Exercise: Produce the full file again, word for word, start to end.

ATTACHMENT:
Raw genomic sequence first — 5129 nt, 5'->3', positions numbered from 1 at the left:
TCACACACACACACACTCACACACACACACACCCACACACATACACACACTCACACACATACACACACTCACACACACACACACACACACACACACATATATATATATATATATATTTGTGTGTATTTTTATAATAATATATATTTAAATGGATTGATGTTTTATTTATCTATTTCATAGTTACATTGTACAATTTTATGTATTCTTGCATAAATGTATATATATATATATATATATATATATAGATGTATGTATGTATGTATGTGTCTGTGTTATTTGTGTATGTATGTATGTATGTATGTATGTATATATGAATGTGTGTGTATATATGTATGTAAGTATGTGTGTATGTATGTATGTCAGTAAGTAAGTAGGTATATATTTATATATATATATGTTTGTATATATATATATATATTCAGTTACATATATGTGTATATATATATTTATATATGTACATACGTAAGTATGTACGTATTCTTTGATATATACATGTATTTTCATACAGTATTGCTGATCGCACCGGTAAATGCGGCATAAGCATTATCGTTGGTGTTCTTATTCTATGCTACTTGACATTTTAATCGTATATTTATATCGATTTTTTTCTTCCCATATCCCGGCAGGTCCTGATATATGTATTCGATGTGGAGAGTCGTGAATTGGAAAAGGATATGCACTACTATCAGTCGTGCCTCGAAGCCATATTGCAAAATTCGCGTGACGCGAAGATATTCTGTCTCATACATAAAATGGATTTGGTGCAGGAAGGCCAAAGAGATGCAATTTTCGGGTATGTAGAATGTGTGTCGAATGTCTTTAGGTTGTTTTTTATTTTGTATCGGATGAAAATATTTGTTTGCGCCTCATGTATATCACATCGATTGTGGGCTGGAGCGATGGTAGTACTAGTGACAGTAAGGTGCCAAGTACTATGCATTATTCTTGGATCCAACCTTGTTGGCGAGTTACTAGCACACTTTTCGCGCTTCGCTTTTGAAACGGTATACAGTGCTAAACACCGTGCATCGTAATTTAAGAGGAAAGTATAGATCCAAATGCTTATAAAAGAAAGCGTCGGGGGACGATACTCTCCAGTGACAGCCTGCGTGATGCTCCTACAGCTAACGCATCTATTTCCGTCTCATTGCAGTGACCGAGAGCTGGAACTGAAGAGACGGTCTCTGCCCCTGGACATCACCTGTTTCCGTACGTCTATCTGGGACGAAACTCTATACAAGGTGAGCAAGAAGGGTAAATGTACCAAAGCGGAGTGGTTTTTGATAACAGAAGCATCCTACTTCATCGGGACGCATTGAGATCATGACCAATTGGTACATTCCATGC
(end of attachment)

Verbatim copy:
Raw genomic sequence first — 5129 nt, 5'->3', positions numbered from 1 at the left:
TCACACACACACACACTCACACACACACACACCCACACACATACACACACTCACACACATACACACACTCACACACACACACACACACACACACACATATATATATATATATATATTTGTGTGTATTTTTATAATAATATATATTTAAATGGATTGATGTTTTATTTATCTATTTCATAGTTACATTGTACAATTTTATGTATTCTTGCATAAATGTATATATATATATATATATATATATATAGATGTATGTATGTATGTATGTGTCTGTGTTATTTGTGTATGTATGTATGTATGTATGTATGTATATATGAATGTGTGTGTATATATGTATGTAAGTATGTGTGTATGTATGTATGTCAGTAAGTAAGTAGGTATATATTTATATATATATATGTTTGTATATATATATATATATTCAGTTACATATATGTGTATATATATATTTATATATGTACATACGTAAGTATGTACGTATTCTTTGATATATACATGTATTTTCATACAGTATTGCTGATCGCACCGGTAAATGCGGCATAAGCATTATCGTTGGTGTTCTTATTCTATGCTACTTGACATTTTAATCGTATATTTATATCGATTTTTTTCTTCCCATATCCCGGCAGGTCCTGATATATGTATTCGATGTGGAGAGTCGTGAATTGGAAAAGGATATGCACTACTATCAGTCGTGCCTCGAAGCCATATTGCAAAATTCGCGTGACGCGAAGATATTCTGTCTCATACATAAAATGGATTTGGTGCAGGAAGGCCAAAGAGATGCAATTTTCGGGTATGTAGAATGTGTGTCGAATGTCTTTAGGTTGTTTTTTATTTTGTATCGGATGAAAATATTTGTTTGCGCCTCATGTATATCACATCGATTGTGGGCTGGAGCGATGGTAGTACTAGTGACAGTAAGGTGCCAAGTACTATGCATTATTCTTGGATCCAACCTTGTTGGCGAGTTACTAGCACACTTTTCGCGCTTCGCTTTTGAAACGGTATACAGTGCTAAACACCGTGCATCGTAATTTAAGAGGAAAGTATAGATCCAAATGCTTATAAAAGAAAGCGTCGGGGGACGATACTCTCCAGTGACAGCCTGCGTGATGCTCCTACAGCTAACGCATCTATTTCCGTCTCATTGCAGTGACCGAGAGCTGGAACTGAAGAGACGGTCTCTGCCCCTGGACATCACCTGTTTCCGTACGTCTATCTGGGACGAAACTCTATACAAGGTGAGCAAGAAGGGTAAATGTACCAAAGCGGAGTGGTTTTTGATAACAGAAGCATCCTACTTCATCGGGACGCATTGAGATCATGACCAATTGGTACATTCCATGC